To the best of my recollection, I must have been about 7 years old when my granddad said, “Teddy, come and go with me to the stockyards, and I’ll treat you to ‘the Paris of the Plains.’ Hop in the truck.”

The truck was a brand-new 1950 Chevy pickup with stock racks, and we headed down to the barn where he had a half a dozen full-grown hogs corralled in the loading pen. They were happy to jump in the truck, and down the road we went.

The stockyards were down over the bluffs from Downtown Kansas City in the West Bottoms at the foot of 12th Street. The aroma was the first thing I noticed. Two or three men were standing there to unload the hogs, so we didn’t hang around very long, but nevertheless it was an exciting trip for a little boy. From there we drove up through the heart of the city, past Union Station and up to the Liberty Memorial, and pulled into a parking space.

“Have you ever been up here before?” my granddad asked.

We both hopped out of the truck and hurried to the observation deck so he could show me the grand view of the city. Looking north out across the newly mowed lawn, my granddad pointed out Union Station and all of the train sheds. There was even a passenger train pulling into the station.

“That’s the Southern Belle, which will be heading for New Orleans,” he said.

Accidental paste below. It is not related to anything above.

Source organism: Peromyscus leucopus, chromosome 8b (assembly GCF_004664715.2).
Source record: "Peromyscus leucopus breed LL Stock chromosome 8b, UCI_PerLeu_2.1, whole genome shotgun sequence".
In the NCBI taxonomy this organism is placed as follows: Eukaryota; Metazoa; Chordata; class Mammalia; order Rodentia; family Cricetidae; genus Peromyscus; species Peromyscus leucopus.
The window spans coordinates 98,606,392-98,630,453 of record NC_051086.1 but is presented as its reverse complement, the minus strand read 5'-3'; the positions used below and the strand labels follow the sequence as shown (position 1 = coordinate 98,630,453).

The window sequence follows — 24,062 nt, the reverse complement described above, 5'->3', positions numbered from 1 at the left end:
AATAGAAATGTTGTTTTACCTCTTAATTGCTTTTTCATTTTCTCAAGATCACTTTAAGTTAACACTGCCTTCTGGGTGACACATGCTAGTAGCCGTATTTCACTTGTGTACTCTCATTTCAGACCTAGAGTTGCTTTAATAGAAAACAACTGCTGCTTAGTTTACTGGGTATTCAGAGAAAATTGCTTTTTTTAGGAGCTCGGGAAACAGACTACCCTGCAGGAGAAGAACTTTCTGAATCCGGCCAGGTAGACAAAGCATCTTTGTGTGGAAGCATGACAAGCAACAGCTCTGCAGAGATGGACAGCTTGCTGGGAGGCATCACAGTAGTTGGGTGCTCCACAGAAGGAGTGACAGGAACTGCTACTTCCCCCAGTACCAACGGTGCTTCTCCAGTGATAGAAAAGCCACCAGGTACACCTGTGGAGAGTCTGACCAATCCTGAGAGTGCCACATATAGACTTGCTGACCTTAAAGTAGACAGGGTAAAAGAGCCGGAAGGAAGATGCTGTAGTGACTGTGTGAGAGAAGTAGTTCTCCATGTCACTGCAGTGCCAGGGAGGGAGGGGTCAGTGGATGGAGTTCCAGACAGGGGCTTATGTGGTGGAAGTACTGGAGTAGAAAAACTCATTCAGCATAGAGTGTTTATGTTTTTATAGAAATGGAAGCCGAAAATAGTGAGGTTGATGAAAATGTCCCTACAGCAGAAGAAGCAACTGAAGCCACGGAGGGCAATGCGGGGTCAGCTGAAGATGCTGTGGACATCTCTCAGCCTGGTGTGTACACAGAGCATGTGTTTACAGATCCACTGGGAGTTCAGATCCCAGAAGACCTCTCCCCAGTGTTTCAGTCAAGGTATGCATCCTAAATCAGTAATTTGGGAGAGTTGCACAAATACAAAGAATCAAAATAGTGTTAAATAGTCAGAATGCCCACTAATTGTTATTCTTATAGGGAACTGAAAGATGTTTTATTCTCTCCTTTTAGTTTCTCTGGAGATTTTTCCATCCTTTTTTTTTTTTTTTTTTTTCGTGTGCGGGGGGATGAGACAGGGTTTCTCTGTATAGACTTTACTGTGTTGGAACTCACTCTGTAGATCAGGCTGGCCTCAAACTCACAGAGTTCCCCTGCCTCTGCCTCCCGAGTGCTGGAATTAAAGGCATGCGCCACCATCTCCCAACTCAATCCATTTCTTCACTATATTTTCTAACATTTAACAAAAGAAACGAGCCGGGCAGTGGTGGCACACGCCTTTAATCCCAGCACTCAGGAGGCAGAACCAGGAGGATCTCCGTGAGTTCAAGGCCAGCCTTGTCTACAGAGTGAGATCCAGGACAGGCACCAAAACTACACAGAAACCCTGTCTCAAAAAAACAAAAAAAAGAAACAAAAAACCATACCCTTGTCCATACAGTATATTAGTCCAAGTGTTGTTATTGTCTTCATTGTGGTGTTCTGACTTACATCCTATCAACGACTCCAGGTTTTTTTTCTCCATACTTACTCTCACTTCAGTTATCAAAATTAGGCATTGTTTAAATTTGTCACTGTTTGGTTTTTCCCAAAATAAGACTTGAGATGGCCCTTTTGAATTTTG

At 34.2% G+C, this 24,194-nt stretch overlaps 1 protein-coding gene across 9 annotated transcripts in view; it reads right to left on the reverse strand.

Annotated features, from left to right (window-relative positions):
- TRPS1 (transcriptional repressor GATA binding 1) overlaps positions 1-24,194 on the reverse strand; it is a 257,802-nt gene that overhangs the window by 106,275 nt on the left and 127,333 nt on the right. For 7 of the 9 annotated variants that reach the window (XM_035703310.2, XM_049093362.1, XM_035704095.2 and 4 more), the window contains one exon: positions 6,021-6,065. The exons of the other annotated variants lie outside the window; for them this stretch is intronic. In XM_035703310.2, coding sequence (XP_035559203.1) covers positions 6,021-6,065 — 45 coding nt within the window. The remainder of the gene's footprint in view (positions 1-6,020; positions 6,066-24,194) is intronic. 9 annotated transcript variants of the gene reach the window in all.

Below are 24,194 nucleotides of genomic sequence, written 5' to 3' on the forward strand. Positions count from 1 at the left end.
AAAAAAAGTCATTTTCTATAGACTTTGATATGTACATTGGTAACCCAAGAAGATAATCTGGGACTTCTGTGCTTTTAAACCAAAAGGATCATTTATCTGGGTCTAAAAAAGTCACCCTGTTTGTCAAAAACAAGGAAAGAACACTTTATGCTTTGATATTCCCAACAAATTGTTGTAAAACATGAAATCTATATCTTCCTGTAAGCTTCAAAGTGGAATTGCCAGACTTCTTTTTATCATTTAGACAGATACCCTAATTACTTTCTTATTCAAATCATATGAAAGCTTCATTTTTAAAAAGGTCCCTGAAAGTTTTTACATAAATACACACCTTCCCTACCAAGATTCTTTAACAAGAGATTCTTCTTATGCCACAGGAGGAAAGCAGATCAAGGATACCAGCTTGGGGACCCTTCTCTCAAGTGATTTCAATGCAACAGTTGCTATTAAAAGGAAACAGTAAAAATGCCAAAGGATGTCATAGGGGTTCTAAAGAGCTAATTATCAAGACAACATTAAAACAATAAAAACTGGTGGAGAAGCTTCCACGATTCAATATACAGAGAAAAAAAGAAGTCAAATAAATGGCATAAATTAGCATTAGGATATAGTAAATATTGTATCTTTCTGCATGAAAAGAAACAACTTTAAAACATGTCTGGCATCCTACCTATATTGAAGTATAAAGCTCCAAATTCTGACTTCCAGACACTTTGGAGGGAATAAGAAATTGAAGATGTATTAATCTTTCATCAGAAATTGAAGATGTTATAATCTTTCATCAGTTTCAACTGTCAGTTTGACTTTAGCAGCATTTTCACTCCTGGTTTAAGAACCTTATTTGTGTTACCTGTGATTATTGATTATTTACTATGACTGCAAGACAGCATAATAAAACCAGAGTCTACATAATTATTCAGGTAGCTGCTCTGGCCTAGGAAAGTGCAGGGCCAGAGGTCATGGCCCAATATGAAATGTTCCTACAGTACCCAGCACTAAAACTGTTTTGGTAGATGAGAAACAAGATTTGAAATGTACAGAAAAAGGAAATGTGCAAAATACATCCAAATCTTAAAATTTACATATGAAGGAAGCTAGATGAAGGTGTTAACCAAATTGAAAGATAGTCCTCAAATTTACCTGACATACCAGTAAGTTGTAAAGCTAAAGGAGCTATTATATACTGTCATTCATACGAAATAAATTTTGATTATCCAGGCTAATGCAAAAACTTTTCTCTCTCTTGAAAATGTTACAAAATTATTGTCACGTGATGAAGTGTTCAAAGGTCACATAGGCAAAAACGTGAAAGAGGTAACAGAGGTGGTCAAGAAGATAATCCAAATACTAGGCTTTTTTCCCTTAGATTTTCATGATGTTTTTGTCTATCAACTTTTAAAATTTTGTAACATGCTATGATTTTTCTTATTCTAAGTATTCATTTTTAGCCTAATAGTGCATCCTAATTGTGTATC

Then he pointed out what seemed to be the tallest building of the downtown skyline, the Kansas City Power & Light Building.

“If you look over there you can see City Hall and the County Courthouse,” my granddad said, “and over here the golden dome of the Cathedral of the Immaculate Conception, a Catholic Church.”

He also pointed out the Jones Store, the Hotel Kansas Citian, and the big building behind Union Station as the H.D. Lee Company headquarters. About that time he slapped the britches leg of his overalls and pointed out the H.D. Lee label on them.

“They call this city the “The Paris of the Plains,” he boasted.

My response to that was “That’s a pretty highfalutin name for a rough-cut cow town, isn’t it? It’s not very French! Besides the Plains are a hundred miles west of here.”

“Well, I’m not sure of who coined the phrase,” he said, “but it began years ago, when a journalist compared Kansas City to Paris, France, because of the sin-soaked night life. It was during the city’s jazz heyday, usually defined as the period between the first and second world wars, the Pendergast era of corruption and vice. But while Paris of the Plains is a nickname, it’s more than the sum of its parts. The name sings, and the song is about – let’s say – je ne sais quoi.”

“I don’t understand French,” I said, “but I’ll take your word for it.”

“I see clues in those sign boards over there,” he went on to say, “People in Kansas City drink Falstaff and Country Club Beer, but they also play Steinway pianos. They are right on top of all the new and upcoming fads, such as that new Admiral Television Set Roy Beets recently purchased. Kansas City is a state of mind, it’s a real city, and it’s our city.”

From there we toured the Liberty Memorial and its museum, where I got another history lesson, but then my granddad was good at that sort of thing. My grandfather, Ted Noland, passed away many years ago, but left an indelible imprint on my life, and I still think about him often.

Reference: “Paris of the Plains: Kansas City from Doughboys to Expressways,” by John Simonson.

To reach Ted W. Stillwell, send e-mail to or call him at 816-896-3592.